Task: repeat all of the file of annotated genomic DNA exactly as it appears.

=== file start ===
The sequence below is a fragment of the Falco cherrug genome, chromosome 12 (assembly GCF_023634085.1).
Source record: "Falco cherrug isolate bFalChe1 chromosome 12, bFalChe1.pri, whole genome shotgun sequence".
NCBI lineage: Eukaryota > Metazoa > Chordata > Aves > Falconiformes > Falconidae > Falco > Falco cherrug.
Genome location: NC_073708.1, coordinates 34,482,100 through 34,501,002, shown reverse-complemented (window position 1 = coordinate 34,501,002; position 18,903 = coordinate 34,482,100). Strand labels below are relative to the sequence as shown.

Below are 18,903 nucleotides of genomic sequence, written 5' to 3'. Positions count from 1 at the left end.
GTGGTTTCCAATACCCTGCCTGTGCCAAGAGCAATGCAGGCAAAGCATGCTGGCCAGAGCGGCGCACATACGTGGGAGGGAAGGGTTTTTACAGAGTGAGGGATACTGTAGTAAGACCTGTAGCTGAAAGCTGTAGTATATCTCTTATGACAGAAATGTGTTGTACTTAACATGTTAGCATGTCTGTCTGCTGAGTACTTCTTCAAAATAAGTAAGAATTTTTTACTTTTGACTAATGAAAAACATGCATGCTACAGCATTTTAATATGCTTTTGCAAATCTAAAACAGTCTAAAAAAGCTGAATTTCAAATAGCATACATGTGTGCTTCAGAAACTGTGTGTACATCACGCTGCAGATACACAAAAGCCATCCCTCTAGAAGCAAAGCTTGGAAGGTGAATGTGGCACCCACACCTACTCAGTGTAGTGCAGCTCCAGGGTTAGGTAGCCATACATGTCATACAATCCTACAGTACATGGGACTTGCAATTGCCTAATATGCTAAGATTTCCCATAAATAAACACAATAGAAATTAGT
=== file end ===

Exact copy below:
The sequence below is a fragment of the Falco cherrug genome, chromosome 12 (assembly GCF_023634085.1).
Source record: "Falco cherrug isolate bFalChe1 chromosome 12, bFalChe1.pri, whole genome shotgun sequence".
NCBI lineage: Eukaryota > Metazoa > Chordata > Aves > Falconiformes > Falconidae > Falco > Falco cherrug.
Genome location: NC_073708.1, coordinates 34,482,100 through 34,501,002, shown reverse-complemented (window position 1 = coordinate 34,501,002; position 18,903 = coordinate 34,482,100). Strand labels below are relative to the sequence as shown.

Below are 18,903 nucleotides of genomic sequence, written 5' to 3'. Positions count from 1 at the left end.
GTGGTTTCCAATACCCTGCCTGTGCCAAGAGCAATGCAGGCAAAGCATGCTGGCCAGAGCGGCGCACATACGTGGGAGGGAAGGGTTTTTACAGAGTGAGGGATACTGTAGTAAGACCTGTAGCTGAAAGCTGTAGTATATCTCTTATGACAGAAATGTGTTGTACTTAACATGTTAGCATGTCTGTCTGCTGAGTACTTCTTCAAAATAAGTAAGAATTTTTTACTTTTGACTAATGAAAAACATGCATGCTACAGCATTTTAATATGCTTTTGCAAATCTAAAACAGTCTAAAAAAGCTGAATTTCAAATAGCATACATGTGTGCTTCAGAAACTGTGTGTACATCACGCTGCAGATACACAAAAGCCATCCCTCTAGAAGCAAAGCTTGGAAGGTGAATGTGGCACCCACACCTACTCAGTGTAGTGCAGCTCCAGGGTTAGGTAGCCATACATGTCATACAATCCTACAGTACATGGGACTTGCAATTGCCTAATATGCTAAGATTTCCCATAAATAAACACAATAGAAATTAGT